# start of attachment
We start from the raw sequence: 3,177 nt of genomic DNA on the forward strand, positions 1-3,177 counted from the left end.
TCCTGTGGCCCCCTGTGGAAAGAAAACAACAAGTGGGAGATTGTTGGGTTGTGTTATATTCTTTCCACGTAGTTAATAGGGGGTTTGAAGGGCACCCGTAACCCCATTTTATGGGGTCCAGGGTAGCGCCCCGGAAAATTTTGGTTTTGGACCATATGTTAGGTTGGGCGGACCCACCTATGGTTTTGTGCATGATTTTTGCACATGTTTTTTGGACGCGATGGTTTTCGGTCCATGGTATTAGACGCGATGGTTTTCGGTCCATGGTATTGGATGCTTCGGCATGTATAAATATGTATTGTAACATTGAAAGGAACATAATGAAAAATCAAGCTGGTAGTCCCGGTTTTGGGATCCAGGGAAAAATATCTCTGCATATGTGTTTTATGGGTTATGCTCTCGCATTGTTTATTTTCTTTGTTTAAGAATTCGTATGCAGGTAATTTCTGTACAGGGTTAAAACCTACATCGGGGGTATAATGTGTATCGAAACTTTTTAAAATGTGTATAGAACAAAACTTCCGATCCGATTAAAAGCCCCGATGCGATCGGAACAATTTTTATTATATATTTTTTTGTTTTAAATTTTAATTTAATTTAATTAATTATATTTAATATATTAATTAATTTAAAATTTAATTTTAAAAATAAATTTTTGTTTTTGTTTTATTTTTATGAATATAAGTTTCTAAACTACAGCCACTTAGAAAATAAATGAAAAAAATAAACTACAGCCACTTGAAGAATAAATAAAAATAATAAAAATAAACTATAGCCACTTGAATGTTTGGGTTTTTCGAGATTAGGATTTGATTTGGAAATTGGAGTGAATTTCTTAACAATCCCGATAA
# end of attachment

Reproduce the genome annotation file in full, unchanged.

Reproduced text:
We start from the raw sequence: 3,177 nt of genomic DNA on the forward strand, positions 1-3,177 counted from the left end.
TCCTGTGGCCCCCTGTGGAAAGAAAACAACAAGTGGGAGATTGTTGGGTTGTGTTATATTCTTTCCACGTAGTTAATAGGGGGTTTGAAGGGCACCCGTAACCCCATTTTATGGGGTCCAGGGTAGCGCCCCGGAAAATTTTGGTTTTGGACCATATGTTAGGTTGGGCGGACCCACCTATGGTTTTGTGCATGATTTTTGCACATGTTTTTTGGACGCGATGGTTTTCGGTCCATGGTATTAGACGCGATGGTTTTCGGTCCATGGTATTGGATGCTTCGGCATGTATAAATATGTATTGTAACATTGAAAGGAACATAATGAAAAATCAAGCTGGTAGTCCCGGTTTTGGGATCCAGGGAAAAATATCTCTGCATATGTGTTTTATGGGTTATGCTCTCGCATTGTTTATTTTCTTTGTTTAAGAATTCGTATGCAGGTAATTTCTGTACAGGGTTAAAACCTACATCGGGGGTATAATGTGTATCGAAACTTTTTAAAATGTGTATAGAACAAAACTTCCGATCCGATTAAAAGCCCCGATGCGATCGGAACAATTTTTATTATATATTTTTTTGTTTTAAATTTTAATTTAATTTAATTAATTATATTTAATATATTAATTAATTTAAAATTTAATTTTAAAAATAAATTTTTGTTTTTGTTTTATTTTTATGAATATAAGTTTCTAAACTACAGCCACTTAGAAAATAAATGAAAAAAATAAACTACAGCCACTTGAAGAATAAATAAAAATAATAAAAATAAACTATAGCCACTTGAATGTTTGGGTTTTTCGAGATTAGGATTTGATTTGGAAATTGGAGTGAATTTCTTAACAATCCCGATAA